The Company has evaluated the terms and conditions of the convertible bridge loan and detachable warrants under the guidance of ASC 815. Even though the instrument's conversion price used to calculate the settlement amount is not fixed the embedded conversion feature is still considered “indexed to an entity's own stock” under the guidance of ASC 815 because the only variables that could affect the settlement amount are inputs to the fair value of a fixed-for-fixed forward or option on equity shares. However, the conversion feature did not meet the conditions for equity classification provided in paragraphs 11 through 35 of ASC 815-40-25 because due the contracts contain a security agreement which requires the posting of collateral. Therefore, the conversion feature requires bifurcation and liability classification.
The following table reflects the allocation of the purchase on the financing date:
For the three months ended February 28, 2017 the Company recorded amortization of debt discount in the amount of $44,453, amortization of deferred financing costs in the amount of $9,512, and accrued interest of $34,110.
The following tables summarize the components of our derivative liabilities and linked common shares as of February 28, 2017:
The following table summarizes the amounts that were reflected in our income related to our derivatives for the three months ended February 28, 2017:
Current accounting principles that are provided in ASC 815 - Derivatives and Hedging require derivative financial instruments to be classified in liabilities and carried at fair value with changes recorded in income. In addition, the standards do not permit an issuer to account separately for individual derivative terms and features embedded in hybrid financial instruments that require bifurcation and liability classification as derivative financial instruments. Rather, such terms and features must be bundled together and fair valued as a single, compound embedded derivative. We have selected the Monte Carlo Simulations valuation technique to fair value the compound embedded derivative because we believe that this technique is reflective of all significant assumption types, and ranges of assumption inputs, that market participants would likely consider in transactions involving compound embedded derivatives. Such assumptions include, among other inputs, interest risk assumptions, credit risk assumptions and redemption behaviors in addition to traditional inputs for option models such as market trading volatility and risk free rates. We have selected Binomial Lattice to fair value our warrant derivatives because we believe this technique is reflective of all significant assumption types market participants would likely consider in transactions involving freestanding warrants derivatives. The Monte Carlo Simulations (“MCS”) technique is a level three valuation technique because it requires the development of significant internal assumptions in addition to observable market indicators.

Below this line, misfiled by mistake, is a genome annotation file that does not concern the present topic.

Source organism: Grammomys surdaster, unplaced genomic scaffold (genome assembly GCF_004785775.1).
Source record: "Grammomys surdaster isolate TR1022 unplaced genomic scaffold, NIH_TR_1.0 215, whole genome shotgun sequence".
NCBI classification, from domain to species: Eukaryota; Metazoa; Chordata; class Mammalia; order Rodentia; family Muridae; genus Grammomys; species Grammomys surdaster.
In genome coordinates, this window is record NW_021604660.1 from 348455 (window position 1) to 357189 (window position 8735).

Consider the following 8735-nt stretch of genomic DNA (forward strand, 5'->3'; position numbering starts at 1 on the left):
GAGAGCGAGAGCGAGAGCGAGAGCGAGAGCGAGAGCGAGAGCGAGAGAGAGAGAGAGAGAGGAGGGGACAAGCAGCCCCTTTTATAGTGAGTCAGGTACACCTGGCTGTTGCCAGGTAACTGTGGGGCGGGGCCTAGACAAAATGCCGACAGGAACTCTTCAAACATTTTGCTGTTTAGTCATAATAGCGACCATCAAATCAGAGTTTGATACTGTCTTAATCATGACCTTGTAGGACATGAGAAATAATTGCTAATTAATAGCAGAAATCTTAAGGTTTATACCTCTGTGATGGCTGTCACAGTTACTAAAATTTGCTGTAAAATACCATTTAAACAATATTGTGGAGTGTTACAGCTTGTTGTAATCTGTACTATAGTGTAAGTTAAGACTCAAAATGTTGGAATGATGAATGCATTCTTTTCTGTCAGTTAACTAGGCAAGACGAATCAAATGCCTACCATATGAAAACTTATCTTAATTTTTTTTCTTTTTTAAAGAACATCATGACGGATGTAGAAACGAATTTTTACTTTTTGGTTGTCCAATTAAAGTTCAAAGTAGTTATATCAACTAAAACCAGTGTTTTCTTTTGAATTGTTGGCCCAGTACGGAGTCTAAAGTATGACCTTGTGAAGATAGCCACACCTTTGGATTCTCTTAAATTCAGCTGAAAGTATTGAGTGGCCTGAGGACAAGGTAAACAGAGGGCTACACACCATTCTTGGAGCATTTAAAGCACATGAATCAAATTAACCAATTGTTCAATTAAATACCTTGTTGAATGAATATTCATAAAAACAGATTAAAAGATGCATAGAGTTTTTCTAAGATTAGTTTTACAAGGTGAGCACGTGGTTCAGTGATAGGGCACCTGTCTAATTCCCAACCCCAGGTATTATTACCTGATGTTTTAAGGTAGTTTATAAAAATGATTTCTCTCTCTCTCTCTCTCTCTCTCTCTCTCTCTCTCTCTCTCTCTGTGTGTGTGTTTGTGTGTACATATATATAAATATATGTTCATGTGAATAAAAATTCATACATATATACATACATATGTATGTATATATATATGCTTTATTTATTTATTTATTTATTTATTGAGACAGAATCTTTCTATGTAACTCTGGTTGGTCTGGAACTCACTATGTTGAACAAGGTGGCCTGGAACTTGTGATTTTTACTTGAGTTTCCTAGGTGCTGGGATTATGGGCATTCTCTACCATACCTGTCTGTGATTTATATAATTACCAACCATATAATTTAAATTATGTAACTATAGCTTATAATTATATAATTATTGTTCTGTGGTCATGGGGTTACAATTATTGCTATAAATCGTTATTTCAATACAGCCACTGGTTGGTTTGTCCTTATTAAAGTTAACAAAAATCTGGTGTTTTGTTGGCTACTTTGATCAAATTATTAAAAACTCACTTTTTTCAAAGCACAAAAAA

Significant inputs and results arising from the Monte Carlo Simulations process are as follows for the share purchase options that have been bifurcated from our debentures and classified in liabilities as of February 28, 2017 and December 7, 2016 (Inception):
The following table reflects the issuances of compound embedded derivatives during the three months ended February 28, 2017.
The entire disclosure for information about short-term and long-term debt arrangements, which includes amounts of borrowings under each line of credit, note payable, commercial paper issue, bonds indenture, debenture issue, own-share lending arrangements and any other contractual agreement to repay funds, and about the underlying arrangements, rationale for a classification as long-term, including repayment terms, interest rates, collateral provided, restrictions on use of assets and activities, whether or not in compliance with debt covenants, and other matters important to users of the financial statements, such as the effects of refinancing and noncompliance with debt covenants.
Reference 1: http://www.xbrl.org/2003/role/presentationRef